Data communications system transmitter selection method and apparatus
Communication system utilizing self-similar signals
Miniature vehicle video production system
Tactile and audible warning system for railroad workers
Information transmitting apparatus
Advanced embedded code hopping system
System for improving the quality of a received radio signal
Multiple-frequency programmable transmitter
Keyless access control system with wireless, induction-powered keypad module and methods
Expandable multiple frequency programmable transmitter
ApplicationNo. 10875415 filed on 06/24/2004
US Classes:340/521, Plural diverse conditions340/539.1, Radio340/825.69, Radio link340/438, Internal alarm or indicator responsive to a condition of the vehicle340/825.72, Wireless link340/5.71, Garage door455/525, Base station selection348/148, Vehicular246/124, Train annunciators or indicators398/106, REMOTE CONTROL340/825.01, Spare channel307/10.4, Manual code input (e.g., push button)160/188, With operating means341/176, Transmitter for remote control signal340/825.73, Plural frequencies455/702Plural tones
ExaminersPrimary: Lee, Benjamin C.
Assistant: Previl, Daniel
Attorney, Agent or Firm
International ClassG08B 19/00
Generally, the present invention relates to a movable barrier operator system for use on a closure member moveable relative to a fixed member. More specifically, the present invention relates to a barrier operator, wherein the operator is ableto receive and respond to different transmitters operating at different frequencies.
For convenience purposes, it is well known to provide garage doors which utilize a motor to provide opening and closing movements of the door. Motors may also be coupled with other types of movable barriers such as gates, windows, retractableoverhangs and the like. An operator is employed to control the motor and related functions with respect to the door. The operator receives command signals for the purpose of opening and closing the door from a wireless remote, from a wired or wirelesswall station or other similar device. It is also known to provide safety devices that are connected to the operator for the purpose of detecting an obstruction so that the operator may then take corrective action with the motor to avoid entrapment ofthe obstruction.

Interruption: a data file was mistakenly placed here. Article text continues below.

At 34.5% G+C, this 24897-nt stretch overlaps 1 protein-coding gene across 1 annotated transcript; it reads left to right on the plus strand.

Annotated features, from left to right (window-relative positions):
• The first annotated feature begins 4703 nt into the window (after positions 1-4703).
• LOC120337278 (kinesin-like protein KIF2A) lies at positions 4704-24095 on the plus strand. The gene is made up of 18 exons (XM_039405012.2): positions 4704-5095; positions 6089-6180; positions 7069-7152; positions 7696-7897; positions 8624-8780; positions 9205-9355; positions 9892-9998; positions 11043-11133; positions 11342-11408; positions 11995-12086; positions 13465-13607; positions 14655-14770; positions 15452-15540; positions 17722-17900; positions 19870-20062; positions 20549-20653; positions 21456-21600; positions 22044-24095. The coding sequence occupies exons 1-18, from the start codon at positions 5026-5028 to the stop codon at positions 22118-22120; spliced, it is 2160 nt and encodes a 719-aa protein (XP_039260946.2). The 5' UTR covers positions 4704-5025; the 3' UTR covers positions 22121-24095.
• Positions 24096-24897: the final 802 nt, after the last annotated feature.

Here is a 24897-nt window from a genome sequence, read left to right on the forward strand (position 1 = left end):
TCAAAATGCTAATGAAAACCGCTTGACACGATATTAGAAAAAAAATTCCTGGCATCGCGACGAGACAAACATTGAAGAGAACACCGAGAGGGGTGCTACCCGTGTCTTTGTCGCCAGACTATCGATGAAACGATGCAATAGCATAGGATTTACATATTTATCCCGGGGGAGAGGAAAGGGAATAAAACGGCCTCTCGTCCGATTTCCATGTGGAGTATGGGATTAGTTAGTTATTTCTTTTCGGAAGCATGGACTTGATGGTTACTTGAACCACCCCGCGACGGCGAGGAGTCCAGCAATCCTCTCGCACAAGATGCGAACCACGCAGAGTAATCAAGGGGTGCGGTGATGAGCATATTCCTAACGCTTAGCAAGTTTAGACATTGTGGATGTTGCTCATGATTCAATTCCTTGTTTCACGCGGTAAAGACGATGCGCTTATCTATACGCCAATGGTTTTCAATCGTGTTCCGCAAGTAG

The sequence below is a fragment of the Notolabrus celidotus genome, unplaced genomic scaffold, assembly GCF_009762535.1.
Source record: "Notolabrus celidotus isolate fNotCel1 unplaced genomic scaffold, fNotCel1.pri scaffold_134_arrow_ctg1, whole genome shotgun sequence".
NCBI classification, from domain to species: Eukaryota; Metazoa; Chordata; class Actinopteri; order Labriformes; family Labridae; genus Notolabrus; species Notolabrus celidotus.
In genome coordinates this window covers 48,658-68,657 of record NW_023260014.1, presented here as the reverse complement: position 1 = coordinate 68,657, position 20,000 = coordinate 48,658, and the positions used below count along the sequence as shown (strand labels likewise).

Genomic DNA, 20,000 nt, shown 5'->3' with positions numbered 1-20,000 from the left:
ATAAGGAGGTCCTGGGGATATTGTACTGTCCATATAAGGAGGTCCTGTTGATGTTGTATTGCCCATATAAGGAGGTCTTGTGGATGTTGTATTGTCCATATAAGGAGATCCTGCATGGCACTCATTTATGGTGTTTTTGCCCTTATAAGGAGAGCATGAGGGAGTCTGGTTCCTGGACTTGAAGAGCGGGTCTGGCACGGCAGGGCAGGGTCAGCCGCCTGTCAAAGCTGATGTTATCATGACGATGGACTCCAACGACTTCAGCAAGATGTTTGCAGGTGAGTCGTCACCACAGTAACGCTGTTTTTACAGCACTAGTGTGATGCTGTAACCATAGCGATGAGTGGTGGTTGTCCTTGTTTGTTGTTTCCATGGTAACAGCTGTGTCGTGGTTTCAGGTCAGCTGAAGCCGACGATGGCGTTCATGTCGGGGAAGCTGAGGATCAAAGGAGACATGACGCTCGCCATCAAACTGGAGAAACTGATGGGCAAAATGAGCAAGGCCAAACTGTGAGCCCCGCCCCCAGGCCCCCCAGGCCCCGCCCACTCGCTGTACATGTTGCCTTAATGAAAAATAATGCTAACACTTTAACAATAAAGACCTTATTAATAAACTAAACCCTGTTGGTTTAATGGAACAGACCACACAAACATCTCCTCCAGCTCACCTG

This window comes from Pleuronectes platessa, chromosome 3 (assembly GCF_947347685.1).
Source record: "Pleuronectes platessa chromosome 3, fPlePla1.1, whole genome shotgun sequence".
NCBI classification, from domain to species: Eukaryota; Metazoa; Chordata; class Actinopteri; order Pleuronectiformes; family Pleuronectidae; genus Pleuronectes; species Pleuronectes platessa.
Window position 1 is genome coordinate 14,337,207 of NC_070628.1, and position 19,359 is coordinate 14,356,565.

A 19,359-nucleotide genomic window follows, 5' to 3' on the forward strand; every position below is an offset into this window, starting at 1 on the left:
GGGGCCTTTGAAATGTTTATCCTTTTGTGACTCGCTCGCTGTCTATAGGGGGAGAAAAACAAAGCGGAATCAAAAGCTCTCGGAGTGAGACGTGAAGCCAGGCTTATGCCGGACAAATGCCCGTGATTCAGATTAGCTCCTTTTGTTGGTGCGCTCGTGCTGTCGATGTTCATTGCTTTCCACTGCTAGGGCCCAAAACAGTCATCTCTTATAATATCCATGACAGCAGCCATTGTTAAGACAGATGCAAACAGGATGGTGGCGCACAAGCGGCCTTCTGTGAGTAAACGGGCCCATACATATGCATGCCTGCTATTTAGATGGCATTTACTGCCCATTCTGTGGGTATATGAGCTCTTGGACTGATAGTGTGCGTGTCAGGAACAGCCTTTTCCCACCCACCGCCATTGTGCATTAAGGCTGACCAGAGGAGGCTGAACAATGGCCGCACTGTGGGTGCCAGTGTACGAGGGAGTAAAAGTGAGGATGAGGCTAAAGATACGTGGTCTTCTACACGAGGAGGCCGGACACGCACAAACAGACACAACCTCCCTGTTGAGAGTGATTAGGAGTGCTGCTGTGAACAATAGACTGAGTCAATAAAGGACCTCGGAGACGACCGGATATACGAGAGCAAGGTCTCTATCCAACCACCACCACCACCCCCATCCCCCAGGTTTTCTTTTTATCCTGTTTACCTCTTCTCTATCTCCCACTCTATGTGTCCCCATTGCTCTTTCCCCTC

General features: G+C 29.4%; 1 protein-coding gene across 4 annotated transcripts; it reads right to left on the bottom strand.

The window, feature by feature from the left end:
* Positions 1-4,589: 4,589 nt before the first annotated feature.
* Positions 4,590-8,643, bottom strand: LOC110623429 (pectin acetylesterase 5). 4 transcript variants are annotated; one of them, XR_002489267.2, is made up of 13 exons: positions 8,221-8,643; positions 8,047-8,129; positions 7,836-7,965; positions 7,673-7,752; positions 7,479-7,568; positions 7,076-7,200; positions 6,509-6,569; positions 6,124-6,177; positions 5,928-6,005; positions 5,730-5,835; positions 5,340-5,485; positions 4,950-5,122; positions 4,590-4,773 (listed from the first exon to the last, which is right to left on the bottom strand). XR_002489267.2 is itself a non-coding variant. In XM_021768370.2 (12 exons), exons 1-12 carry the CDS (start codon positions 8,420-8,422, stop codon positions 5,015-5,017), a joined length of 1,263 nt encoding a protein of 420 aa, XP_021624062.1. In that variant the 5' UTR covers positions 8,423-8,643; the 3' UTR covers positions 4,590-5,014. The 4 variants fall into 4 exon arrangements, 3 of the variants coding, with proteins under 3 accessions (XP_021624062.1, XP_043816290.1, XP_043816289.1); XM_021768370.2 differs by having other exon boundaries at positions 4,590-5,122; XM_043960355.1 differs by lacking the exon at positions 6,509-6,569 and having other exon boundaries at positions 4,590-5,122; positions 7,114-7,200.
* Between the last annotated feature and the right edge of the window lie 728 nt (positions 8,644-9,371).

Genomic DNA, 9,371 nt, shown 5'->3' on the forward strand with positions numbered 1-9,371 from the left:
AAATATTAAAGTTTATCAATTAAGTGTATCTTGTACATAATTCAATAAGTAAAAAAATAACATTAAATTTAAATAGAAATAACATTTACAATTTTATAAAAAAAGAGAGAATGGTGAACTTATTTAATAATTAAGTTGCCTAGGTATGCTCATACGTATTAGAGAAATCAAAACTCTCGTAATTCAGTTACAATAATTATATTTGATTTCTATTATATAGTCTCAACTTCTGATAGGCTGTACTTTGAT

All known garage door operator systems use only one radio frequency (RF) receiver. This receiver could be an external bolt-on receiver or could be integrated into a motor control board maintained within an operator housing. The RF receiverreceives RF data from a remote control (portable transmitter, wall-station transmitter, etc.) to control movement of the garage door; to control the garage door operator light, other various functions or accessories (e.g. external light fixture); or tocontrol appliances associated with a home network. These RF receivers are typically very high frequency (VHF) receivers designed to receive a manufacturer assigned frequency, such as 300.0 MHz, 315.0 MHz, 390.0 MHz, or 433.92 MHz. All of the remotecontrols for a specific operator transmit at the respective manufacturer assigned frequency.
There are remote controls which can transmit at multiple radio frequencies that can be used with the different manufacturers' assigned frequencies. For example, one transmitter may be provided with three buttons, wherein each button correspondsto a different manufacturer's operator RF receiver. In other words, actuation of one button transmits at 300 MHz, actuation of another button transmits at 315 MHz, and actuation of the third button transmits at 390 MHz. The following patents areexemplary of operator receiver configurations.
U.S. Pat. No. 5,285,478 to Wornell, et al. discloses a communication system in which a transmitter performs modulation upon a number sequence to be transmitted. The modulation scheme includes embedding a sequence of numbers into a waveformsuch that the sequence is present in the waveform on multiple time scales. The transmitted waveform has a selected number of different frequency bands of successively doubling bandwidths. Each of the frequency bands includes the sequence of numbers,repeated therein at a certain rate. The rate is directly proportional to the bandwidth of the frequency band. The communication system further includes a receiver designed to average the value of the repeated sequence as received by the receiver. Thisscheme allows for accurate communication over noisy, uncertain, and/or hostile channels in both point to point and broadcast communication applications. However, the scheme does not allow for the operator to receive different frequency signals.